The Husky Hawk has inherited the very solid case of the Hunter. The screen was well protected with a thick layer of plastic and all the ports had protective coverings. However, it was not designed to take the rough treatment that the Husky could endure. For example, it could not being used in the rain.
The chicklet keyboard featured a numeric and arrow key keypad. However, Husky could produce 'cut down' versions dedicated to particular applications.
Several peripheral could be connected to the Hawk.
The Sidebox was designed to be used on the move and was powered by Hawk's internal batteries. It was firmly locked to the Bus expansion and accepted a portable 1200 baud modem, an analogue to digital converter, RAM and ROM disk expansions and a Parallel interface.
The 'Homebase' expansion required a mains supply and automatically connected the Hawk to a 2400 baud modem and charger whenever it was placed on it.
A 3.5" disc drive unit called Oracle (made in Japan by Brother) and a bar-code reader also could be connected to the mini-DIN serial port.
The DEMOS operating system (for Disk EMulation Operating System) was a very compatible extended version of CP/M 2.2. All standard CP/M software - WordStar, CalcStar, Mbasic... - ran without problems. To overcome standard CP/M 80 column screen output, Husky used a 40 X 8 virtual window on a full size 80 x 25 screen.
For custom application writers, Husky also provided a special version of Locomotive BASIC, a superset of Microsoft BASIC, also well known of Amstrad users. This version took advantage of the special facilities of the Hawk: graphics handling, both serial and infra-red ports, bar-code reader and file management using physical or virtual RAM and ROM disks.
I was part of the original team who built the Husky Hawk! I remember there were about 8 of us in the whole dept. who built and tested these lovely machines. Wow I really loved that machine - at the time it was soooo far ahead of any other handheld computer.
Monday 17th September 2007
To GPSLVR and anyone else interested. I''ve just managed to bring my own Hawk back to life which had got itself into what sounds like a similar state to yours. In my case I had to rebuild the battery pack since the original cells were in a terrible state. One had a hole in the side and there were crystals of dried electrolyte all over the inside of the pack and a few in the body of the Hawk. I remade the pack with four AA NiMH cells, which are the same length as the originals but narrower, I used the temp sensor / cutout thing (not sure exactly what it is) from the original pack, it was slightly corroded by otherwise intact. The resulting pack is somewhat messy compared to the original but does seem to work. Weirdly the secret to getting the Hawk to wake up was in the sequence the various bits were connected up. It was the opposite of what I would have expected. It only seemed to wake up if I connected the battery pack before I connected the ribbon cable to the memory expansion board fitted in the back cover. Really weird. It also made it very difficult to assemble. The charging power connector which has really short leads was very hard to plug in just behind the, already connected, battery pack connector. You know it''s up and running if the red LED comes on when you connect the charger. If you''ve never unplugged the memory expansion cable before make sure you note exactly where it goes because confusingly it has 4 less pins than there are holes in the socket so you can plug it in wrongly very easily. The two pin connectors that bring in the charging power and connect the little speaker are also booby trapped in that there are more pins on the board and you have to note exactly which pins they go on (and the polarity in the case of the charging power one).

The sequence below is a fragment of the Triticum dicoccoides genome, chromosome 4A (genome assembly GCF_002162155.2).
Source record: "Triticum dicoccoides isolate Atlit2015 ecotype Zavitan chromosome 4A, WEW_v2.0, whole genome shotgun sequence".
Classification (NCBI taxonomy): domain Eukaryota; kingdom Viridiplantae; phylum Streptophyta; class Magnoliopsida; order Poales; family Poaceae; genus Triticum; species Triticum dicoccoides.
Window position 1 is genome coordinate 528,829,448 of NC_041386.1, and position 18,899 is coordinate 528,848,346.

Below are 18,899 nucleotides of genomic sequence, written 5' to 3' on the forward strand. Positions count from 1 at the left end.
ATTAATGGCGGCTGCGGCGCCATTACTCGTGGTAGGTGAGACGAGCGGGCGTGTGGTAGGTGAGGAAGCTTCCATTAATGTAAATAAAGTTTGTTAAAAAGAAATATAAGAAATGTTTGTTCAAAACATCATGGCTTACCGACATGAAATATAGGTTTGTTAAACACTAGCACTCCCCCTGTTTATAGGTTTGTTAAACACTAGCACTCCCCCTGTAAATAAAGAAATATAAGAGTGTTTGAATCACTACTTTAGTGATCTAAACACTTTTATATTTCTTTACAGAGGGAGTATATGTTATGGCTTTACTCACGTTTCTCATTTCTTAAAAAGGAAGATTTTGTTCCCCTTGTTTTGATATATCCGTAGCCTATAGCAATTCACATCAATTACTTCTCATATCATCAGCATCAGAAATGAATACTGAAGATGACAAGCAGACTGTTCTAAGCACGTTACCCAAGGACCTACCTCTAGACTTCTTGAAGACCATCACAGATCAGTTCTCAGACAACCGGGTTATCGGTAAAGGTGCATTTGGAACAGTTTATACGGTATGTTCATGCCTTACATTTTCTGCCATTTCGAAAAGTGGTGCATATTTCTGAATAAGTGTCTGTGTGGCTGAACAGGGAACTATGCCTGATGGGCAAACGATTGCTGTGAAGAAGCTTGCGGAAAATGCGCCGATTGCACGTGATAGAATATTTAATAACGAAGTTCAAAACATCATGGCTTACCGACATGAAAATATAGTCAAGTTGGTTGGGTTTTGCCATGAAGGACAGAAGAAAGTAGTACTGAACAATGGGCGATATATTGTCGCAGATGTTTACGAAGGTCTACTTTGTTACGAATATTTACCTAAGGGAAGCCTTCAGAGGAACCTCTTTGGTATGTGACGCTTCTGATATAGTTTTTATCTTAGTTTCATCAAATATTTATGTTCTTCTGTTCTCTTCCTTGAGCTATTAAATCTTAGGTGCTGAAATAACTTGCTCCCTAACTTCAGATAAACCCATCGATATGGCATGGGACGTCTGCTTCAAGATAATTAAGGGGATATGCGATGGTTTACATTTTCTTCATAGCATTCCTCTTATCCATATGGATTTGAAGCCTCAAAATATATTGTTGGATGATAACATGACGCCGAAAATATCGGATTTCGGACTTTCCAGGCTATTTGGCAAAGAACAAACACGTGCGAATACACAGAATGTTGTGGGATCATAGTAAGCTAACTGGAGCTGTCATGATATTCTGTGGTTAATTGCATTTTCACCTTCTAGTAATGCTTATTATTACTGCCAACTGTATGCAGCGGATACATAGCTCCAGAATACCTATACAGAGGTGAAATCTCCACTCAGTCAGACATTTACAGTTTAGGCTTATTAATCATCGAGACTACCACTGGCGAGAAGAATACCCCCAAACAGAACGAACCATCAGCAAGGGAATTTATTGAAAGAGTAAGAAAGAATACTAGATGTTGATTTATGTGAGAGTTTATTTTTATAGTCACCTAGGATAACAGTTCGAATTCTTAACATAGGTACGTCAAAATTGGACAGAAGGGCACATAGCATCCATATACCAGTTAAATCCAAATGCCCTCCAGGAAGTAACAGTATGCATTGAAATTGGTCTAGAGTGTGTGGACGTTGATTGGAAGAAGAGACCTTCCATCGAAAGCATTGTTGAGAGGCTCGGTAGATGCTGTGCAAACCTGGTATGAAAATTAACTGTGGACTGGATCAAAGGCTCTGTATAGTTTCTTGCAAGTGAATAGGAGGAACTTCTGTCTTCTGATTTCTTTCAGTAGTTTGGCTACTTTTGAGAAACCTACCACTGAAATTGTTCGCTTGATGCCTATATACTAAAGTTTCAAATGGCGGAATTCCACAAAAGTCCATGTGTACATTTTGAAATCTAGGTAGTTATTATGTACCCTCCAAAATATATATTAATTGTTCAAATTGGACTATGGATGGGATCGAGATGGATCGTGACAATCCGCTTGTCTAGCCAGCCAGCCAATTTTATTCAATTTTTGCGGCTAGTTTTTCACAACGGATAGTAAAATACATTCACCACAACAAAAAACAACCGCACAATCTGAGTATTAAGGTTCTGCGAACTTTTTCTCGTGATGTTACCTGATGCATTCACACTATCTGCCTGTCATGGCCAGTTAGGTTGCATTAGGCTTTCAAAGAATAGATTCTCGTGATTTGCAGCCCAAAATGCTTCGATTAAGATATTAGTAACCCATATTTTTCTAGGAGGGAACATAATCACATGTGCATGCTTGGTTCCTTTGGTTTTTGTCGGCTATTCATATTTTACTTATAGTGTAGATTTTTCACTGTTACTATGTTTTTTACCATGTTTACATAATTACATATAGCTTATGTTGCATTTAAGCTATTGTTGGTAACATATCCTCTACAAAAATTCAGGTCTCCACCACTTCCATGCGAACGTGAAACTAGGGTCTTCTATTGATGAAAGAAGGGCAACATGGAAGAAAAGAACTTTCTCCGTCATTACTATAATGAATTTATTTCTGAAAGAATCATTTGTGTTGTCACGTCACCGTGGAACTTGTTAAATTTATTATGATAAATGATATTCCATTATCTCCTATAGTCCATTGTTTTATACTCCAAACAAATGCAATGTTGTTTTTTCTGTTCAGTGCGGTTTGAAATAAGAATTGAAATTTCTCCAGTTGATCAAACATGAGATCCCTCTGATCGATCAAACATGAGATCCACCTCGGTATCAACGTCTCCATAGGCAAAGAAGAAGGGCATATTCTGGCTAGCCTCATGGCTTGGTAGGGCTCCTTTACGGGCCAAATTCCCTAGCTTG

I used to write software for Husky Hawks in Finland. We had a system wich was developed for a Finnish Tobacco company for sales-reps to collect orders from their customers and report the sales into our system. ( A.C. Nielsen Finland Oy - haven''t been working there since -93/94 :) )
The system did not eventully end up in full production mainly due to bad modem connections back those days :)
Programming language was C and the compiler was from Australia, Hi-Tech or something like that. Wrote all screen handling routines using ESCAPE codes which were really well documented in the manuals that came with the machine.
Golden era of computing! Try writing a fully functional application now, with 56Kb of ram and some odd Kb''s for data $)
Tuesday 25th September 2012
Markku Helli (Finland)
Husky Computers Limited
BUILT IN LANGUAGE
68 key with numeric/arrows keypad
HD64B180 CMOS enhanced version of the Z80
352 KB Battery backed
96 KB + 32 KB space for user applications
40 chars. x 8 lines backlight LCD screen
240 x 64 dots
Beeper (4 octaves)
SIZE / WEIGHT
21.6 (W) x 15.25 (D) x 2 (H) cm / 0.8 Kg
2xSerial ports (1xDB25, 1xMini-DIN), 37 pin bus extension, Infra-red transmitter
BUILT IN MEDIA
Battery backet RAM disk
DEMOS - CP/M 2.2 compatible
Nickel-cadmium battery - 35 hours autonomy
Modem, A/D converter, RAM/ROM extensions, bar-code reader, floppy disc unit